e of the army, and that after its constant fighting and marching on the preceding days, it was to be on this day at rest. Confirmatory of this view were the circumstances that the division was not placed in alignment, or any of the ordinary precautions in an exposed position taken, and this being the last day of the month, the several regiments were actually drawn up for muster. Yet the position in which the Pennsylvania Reserves now found themselves, about the centre of what is known as Glendale, or the Glendale Farms, was to prove of greater importance than any other part of the line, owing to the intersection at that point of the New Market Road (one of the main thoroughfares from Richmond) with the road on which the wagon trains were moving. Failure to defend this point would have resulted in the destruction of the trains and the cutting of the army in two. About nine o'clock in the morning, the enemy appeared opposite General Franklin's position, and opened a fierce artille
Leesburg (Virginia, United States) (search for this): chapter 4
es at Bull Run. They have had a force above us at Leesburg, which it is believed they are withdrawing. The o cutting off some of their troops coming down from Leesburg. We go with the whole division, some twelve thous This morning's paper announces the evacuation of Leesburg and its occupation by a part of Banks' force. I ned they would attempt to hold either Winchester or Leesburg after we were ready to move in force. I hear wereached here in good time. This place is opposite Leesburg, already several corps have crossed the river, and we hear our people are in Leesburg. It is also reported that we have occupied Winchester with our cavalry, wcountry, the valley of the Catoctin Creek, between Leesburg and Winchester. We do not hear much about the ene other, Snicker's Gap, through which the pike from Leesburg to Winchester passes. One or the other of these, 63. We reached here last evening, on our way to Leesburg. The enemy, as far as we can learn, are in the Va
White Oak Swamp (Virginia, United States) (search for this): chapter 4
nd trains at some secure point on the James River. He had succeeded by dark of the 29th in safely passing the whole of his artillery and wagon trains through White Oak Swamp, and between that time and five o'clock in the morning of the 30th all the troops were across, and the bridge over the creek had been destroyed. In order to protect the immense and necessarily slow-moving trains, General McClellan posted his troops somewhat in advance of the only road then known to lead from White Oak Swamp to the James River, as it was along this road that the trains were to move on the line of retreat. The line from the Swamp to the James being too extended to bein's other division, that of Slocum, was posted on the right of the Charles City Road, covering that road, and its line extending to the marshy land bordering White Oak Swamp, thus also covering Franklin's left. Between the Charles City Road and the New Market Road was Kearney's division of Heintzelman's corps. On Kearney's left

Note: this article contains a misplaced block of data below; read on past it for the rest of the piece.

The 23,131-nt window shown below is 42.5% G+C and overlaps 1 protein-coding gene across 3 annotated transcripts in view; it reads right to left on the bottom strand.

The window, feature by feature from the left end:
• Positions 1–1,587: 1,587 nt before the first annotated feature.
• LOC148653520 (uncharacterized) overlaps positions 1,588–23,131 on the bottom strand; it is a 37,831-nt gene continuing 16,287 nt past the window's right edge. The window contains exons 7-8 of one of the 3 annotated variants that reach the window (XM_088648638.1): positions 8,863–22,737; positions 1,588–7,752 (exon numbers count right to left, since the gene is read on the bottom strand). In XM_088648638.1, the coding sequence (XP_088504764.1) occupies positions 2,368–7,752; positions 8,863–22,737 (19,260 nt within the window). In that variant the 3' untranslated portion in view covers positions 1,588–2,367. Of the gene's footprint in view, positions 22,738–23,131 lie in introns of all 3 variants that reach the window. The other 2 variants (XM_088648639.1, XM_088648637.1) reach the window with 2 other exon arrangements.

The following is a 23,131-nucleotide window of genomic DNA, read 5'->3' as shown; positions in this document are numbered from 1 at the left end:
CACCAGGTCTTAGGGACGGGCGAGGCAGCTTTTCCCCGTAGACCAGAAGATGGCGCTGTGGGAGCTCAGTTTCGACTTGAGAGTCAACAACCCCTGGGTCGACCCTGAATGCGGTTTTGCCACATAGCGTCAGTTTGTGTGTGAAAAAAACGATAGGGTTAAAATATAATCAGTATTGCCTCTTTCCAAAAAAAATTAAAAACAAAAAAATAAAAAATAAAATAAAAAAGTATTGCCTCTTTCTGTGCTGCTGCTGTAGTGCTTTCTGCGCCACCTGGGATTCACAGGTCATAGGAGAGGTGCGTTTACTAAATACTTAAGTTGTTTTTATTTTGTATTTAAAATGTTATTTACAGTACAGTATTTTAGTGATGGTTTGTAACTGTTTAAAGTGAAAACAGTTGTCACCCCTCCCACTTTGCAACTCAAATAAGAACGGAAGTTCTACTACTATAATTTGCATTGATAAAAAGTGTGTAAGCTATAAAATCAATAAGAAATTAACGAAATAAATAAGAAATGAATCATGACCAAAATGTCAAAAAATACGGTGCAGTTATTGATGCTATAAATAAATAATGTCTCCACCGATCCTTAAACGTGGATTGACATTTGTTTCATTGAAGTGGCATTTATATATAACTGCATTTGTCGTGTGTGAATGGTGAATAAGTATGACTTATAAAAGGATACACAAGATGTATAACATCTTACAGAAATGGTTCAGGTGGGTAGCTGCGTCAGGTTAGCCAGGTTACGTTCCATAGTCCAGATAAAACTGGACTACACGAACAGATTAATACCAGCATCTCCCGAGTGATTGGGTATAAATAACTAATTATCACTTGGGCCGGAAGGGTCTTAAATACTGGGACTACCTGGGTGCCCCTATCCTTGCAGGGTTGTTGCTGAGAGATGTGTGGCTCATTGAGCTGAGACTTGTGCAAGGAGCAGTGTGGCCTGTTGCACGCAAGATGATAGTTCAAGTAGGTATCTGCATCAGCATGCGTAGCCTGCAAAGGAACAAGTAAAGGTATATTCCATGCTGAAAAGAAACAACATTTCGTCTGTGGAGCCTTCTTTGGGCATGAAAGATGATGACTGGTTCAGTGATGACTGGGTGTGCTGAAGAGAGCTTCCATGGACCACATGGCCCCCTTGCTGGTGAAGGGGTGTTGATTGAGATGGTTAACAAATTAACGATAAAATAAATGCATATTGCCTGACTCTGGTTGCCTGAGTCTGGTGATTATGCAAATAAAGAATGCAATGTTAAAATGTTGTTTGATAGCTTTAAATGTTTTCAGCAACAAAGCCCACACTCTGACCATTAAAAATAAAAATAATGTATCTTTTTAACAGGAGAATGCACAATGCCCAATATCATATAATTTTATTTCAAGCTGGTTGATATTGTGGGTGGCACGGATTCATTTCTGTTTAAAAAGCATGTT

Gloucester Point (Virginia, United States) (search for this): chapter 4
h I did not see him. Headquarters Fifth Army Corps, January 4, 1863. I was at general headquarters yesterday, and from what I heard I suspect an advance is not far off. Burnside had just received the telegram announcing the fight at Murfreesboroa, and was chafing under the fear that part of Lee's forces in his front had been detached to help Joe Johnston down there. I told him I had no idea they had gone that far, and thought it more likely they had gone to assist in an attack on Gloucester Point or Suffolk, where we yesterday heard there was fighting. Hooker has gone up to Washington, for what purpose I do not know, but I guess to see what chance he has for the command, in case Burnside is removed, although he asserts most positively that he will not command this army. I despair more and more of getting off, it is now so late and so much time has passed. Reynolds got back yesterday; he said he had seen you and the children in Philadelphia, but did not have much to say. He